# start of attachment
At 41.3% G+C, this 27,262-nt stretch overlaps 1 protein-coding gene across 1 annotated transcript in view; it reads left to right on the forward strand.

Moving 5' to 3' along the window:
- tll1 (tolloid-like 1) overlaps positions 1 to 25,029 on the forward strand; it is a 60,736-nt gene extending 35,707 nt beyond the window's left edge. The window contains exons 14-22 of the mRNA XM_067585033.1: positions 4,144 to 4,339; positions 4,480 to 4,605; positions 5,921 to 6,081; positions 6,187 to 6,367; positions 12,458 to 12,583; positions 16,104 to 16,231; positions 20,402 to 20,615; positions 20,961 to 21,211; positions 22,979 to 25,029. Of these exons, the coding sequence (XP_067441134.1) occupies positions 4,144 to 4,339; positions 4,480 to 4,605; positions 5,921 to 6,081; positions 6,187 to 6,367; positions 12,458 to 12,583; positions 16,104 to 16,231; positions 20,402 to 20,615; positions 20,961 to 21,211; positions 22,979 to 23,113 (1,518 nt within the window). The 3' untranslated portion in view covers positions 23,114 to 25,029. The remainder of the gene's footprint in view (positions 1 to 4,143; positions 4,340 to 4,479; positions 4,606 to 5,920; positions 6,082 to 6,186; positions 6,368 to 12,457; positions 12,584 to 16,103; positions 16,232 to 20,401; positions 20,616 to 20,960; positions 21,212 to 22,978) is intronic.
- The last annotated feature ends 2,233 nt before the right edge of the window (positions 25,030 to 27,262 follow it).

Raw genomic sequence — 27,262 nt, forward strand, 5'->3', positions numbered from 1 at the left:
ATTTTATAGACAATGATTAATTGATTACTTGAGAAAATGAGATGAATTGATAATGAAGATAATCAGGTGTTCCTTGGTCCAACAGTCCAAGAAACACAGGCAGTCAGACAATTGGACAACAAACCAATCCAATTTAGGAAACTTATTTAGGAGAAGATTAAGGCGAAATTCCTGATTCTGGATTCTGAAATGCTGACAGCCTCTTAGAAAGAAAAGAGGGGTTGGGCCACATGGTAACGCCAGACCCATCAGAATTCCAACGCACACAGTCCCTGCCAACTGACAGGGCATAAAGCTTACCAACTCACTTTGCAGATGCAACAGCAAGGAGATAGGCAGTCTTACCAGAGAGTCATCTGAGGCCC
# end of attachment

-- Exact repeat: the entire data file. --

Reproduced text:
At 41.3% G+C, this 27,262-nt stretch overlaps 1 protein-coding gene across 1 annotated transcript in view; it reads left to right on the forward strand.

Moving 5' to 3' along the window:
- tll1 (tolloid-like 1) overlaps positions 1 to 25,029 on the forward strand; it is a 60,736-nt gene extending 35,707 nt beyond the window's left edge. The window contains exons 14-22 of the mRNA XM_067585033.1: positions 4,144 to 4,339; positions 4,480 to 4,605; positions 5,921 to 6,081; positions 6,187 to 6,367; positions 12,458 to 12,583; positions 16,104 to 16,231; positions 20,402 to 20,615; positions 20,961 to 21,211; positions 22,979 to 25,029. Of these exons, the coding sequence (XP_067441134.1) occupies positions 4,144 to 4,339; positions 4,480 to 4,605; positions 5,921 to 6,081; positions 6,187 to 6,367; positions 12,458 to 12,583; positions 16,104 to 16,231; positions 20,402 to 20,615; positions 20,961 to 21,211; positions 22,979 to 23,113 (1,518 nt within the window). The 3' untranslated portion in view covers positions 23,114 to 25,029. The remainder of the gene's footprint in view (positions 1 to 4,143; positions 4,340 to 4,479; positions 4,606 to 5,920; positions 6,082 to 6,186; positions 6,368 to 12,457; positions 12,584 to 16,103; positions 16,232 to 20,401; positions 20,616 to 20,960; positions 21,212 to 22,978) is intronic.
- The last annotated feature ends 2,233 nt before the right edge of the window (positions 25,030 to 27,262 follow it).

Raw genomic sequence — 27,262 nt, forward strand, 5'->3', positions numbered from 1 at the left:
ATTTTATAGACAATGATTAATTGATTACTTGAGAAAATGAGATGAATTGATAATGAAGATAATCAGGTGTTCCTTGGTCCAACAGTCCAAGAAACACAGGCAGTCAGACAATTGGACAACAAACCAATCCAATTTAGGAAACTTATTTAGGAGAAGATTAAGGCGAAATTCCTGATTCTGGATTCTGAAATGCTGACAGCCTCTTAGAAAGAAAAGAGGGGTTGGGCCACATGGTAACGCCAGACCCATCAGAATTCCAACGCACACAGTCCCTGCCAACTGACAGGGCATAAAGCTTACCAACTCACTTTGCAGATGCAACAGCAAGGAGATAGGCAGTCTTACCAGAGAGTCATCTGAGGCCC